Mortgage rates dipped this week following San Francisco Federal Reserve Bank President Janet Yellen’s words hinting of a decline in inflation, according to surveys conducted by Freddie Mac and Bankrate.com.
Yellen spoke encouragingly Tuesday to the Emeryville, Calif., Chamber of Commerce, and said that she believes “it is critical that inflation trend in a downward direction over the medium term. Indeed, my expectation is that this is the most likely outcome.”
Mortgage rates are influenced by what the bond market thinks will happen to prices, according to Bankrate.com, and if bond traders believe inflation will rise, mortgage rates rise, too. If bond traders believe inflation will level off or fall, the same thing often happens to mortgage rates. Bond yields fluttered downward in the hours after Yellen’s speech, and long-term mortgage rates followed.
In Freddie Mac’s survey, the 30-year fixed-rate mortgage fell this week to an average 6.43 percent, down from last week when it averaged of 6.47 percent. The average for the 15-year fixed-rate mortgage also sank during the period, falling from 6.16 percent to 6.11 percent.
Points, which are fees charged by lenders for loan processing expressed as a percent of the loan, averaged 0.5 on the 30-year and 0.4 on the 15-year loans.
The five-year Treasury-indexed hybrid adjustable-rate mortgage (ARM) averaged 6.1 percent this week, with an average 0.6 point, down from last week when it averaged 6.14 percent. The one-year Treasury-indexed ARM averaged 5.6 percent this week, with an average 0.7 point, down from last week when it averaged 5.63 percent.
“Although 30-year mortgage rates are about three-fourths of a percentage point higher than they were last year, it’s good to keep in mind that rates have dropped from the high of 6.8 percent reached just eight weeks ago,” said Frank Nothaft, Freddie Mac vice president and chief economist. “And with short-term interest-rate increases seemingly on hold, for a while at least, interest rates overall should not experience any big shifts in either direction.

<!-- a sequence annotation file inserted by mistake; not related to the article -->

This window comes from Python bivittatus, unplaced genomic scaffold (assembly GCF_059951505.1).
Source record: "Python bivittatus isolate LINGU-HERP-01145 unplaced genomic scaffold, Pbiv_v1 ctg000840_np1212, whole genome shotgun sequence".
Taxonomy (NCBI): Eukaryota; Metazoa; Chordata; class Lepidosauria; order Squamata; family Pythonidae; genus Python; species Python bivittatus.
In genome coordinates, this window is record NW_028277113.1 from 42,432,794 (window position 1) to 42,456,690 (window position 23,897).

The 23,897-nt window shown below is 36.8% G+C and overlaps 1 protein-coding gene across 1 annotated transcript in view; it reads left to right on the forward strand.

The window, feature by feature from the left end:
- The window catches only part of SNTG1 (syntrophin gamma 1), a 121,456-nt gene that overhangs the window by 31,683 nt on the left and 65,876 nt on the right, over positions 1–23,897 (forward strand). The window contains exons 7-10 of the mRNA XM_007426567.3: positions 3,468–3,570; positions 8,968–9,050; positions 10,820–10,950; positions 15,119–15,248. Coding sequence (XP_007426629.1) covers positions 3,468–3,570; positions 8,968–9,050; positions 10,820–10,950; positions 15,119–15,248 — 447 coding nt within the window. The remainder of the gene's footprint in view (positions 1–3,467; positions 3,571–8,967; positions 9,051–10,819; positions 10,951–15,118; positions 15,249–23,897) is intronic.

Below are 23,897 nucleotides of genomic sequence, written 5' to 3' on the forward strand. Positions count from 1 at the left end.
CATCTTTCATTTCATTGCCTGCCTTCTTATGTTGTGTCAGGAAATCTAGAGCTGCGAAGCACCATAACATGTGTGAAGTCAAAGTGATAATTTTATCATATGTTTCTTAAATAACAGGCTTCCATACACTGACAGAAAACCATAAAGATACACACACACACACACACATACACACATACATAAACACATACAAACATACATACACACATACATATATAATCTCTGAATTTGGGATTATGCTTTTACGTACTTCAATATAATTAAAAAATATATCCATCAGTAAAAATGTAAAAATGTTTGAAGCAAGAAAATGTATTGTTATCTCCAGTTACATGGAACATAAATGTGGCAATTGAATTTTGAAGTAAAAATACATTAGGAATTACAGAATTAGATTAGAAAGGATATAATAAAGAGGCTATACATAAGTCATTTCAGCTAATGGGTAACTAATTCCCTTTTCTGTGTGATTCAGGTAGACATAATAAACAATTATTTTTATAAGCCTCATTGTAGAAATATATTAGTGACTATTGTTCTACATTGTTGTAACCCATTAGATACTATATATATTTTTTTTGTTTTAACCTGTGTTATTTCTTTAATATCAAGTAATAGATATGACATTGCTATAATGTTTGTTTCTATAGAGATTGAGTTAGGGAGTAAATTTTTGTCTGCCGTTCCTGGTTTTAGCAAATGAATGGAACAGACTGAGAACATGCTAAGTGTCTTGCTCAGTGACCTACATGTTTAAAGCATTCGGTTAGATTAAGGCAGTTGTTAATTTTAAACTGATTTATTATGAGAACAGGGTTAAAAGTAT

“The risk to our forecast of relatively stable mortgage rates is that inflation will unexpectedly heat up, causing bond markets to raise their expectations that the Fed will intervene by raising short-term rates. In that case, mortgage rates will again start to rise.”
In Bankrate.com’s survey, fixed mortgage rates dipped again, falling for the ninth time in the past 11 weeks. The average 30-year fixed mortgage rate is now 6.44 percent, with an average of 0.3 discount and origination points.
The average 15-year fixed-rate mortgage popular for refinancing fell again to 6.12 percent, Bankrate.com reported. On larger loans, the average jumbo 30-year fixed rate headed lower to 6.69 percent. Adjustable-rate mortgages dropped this week, with the average 5/1 ARM declining to 6.19 percent, and the average one-year ARM tumbling to 5.89 percent.
Fixed mortgage rates are nearly one-half percentage point lower than when the Fed last hiked rates at the end of June, according to Bankrate.com. At the time, the average 30-year fixed mortgage rate was 6.93 percent, meaning that the monthly payment on a loan of $165,000 was $1,090. With the average 30-year fixed rate now 6.44 percent, the same loan originated today would carry a monthly payment of $1,036. Fixed mortgage rates remain an attractive refinancing alternative for adjustable-rate borrowers facing sharp payment adjustments.
The following is a sampling of Bankrate.com’s average 30-year-mortgage interest rates this week in some U.S. metropolitan areas:
New York – 6.39 percent with 0.05 point
Los Angeles – 6.46 percent with 0.48 point
Chicago – 6.6 percent with no points
San Francisco – 6.48 percent with 0.25 point
Philadelphia – 6.33 percent with 0.38 point
Detroit – 6.52 percent with no points
Boston – 6.47 percent with 0.15 point
Houston – 6.4 percent with 0.57 point
Dallas – 6.41 percent with 0.49 point
Washington, D.C. – 6.33 percent with 0.6 point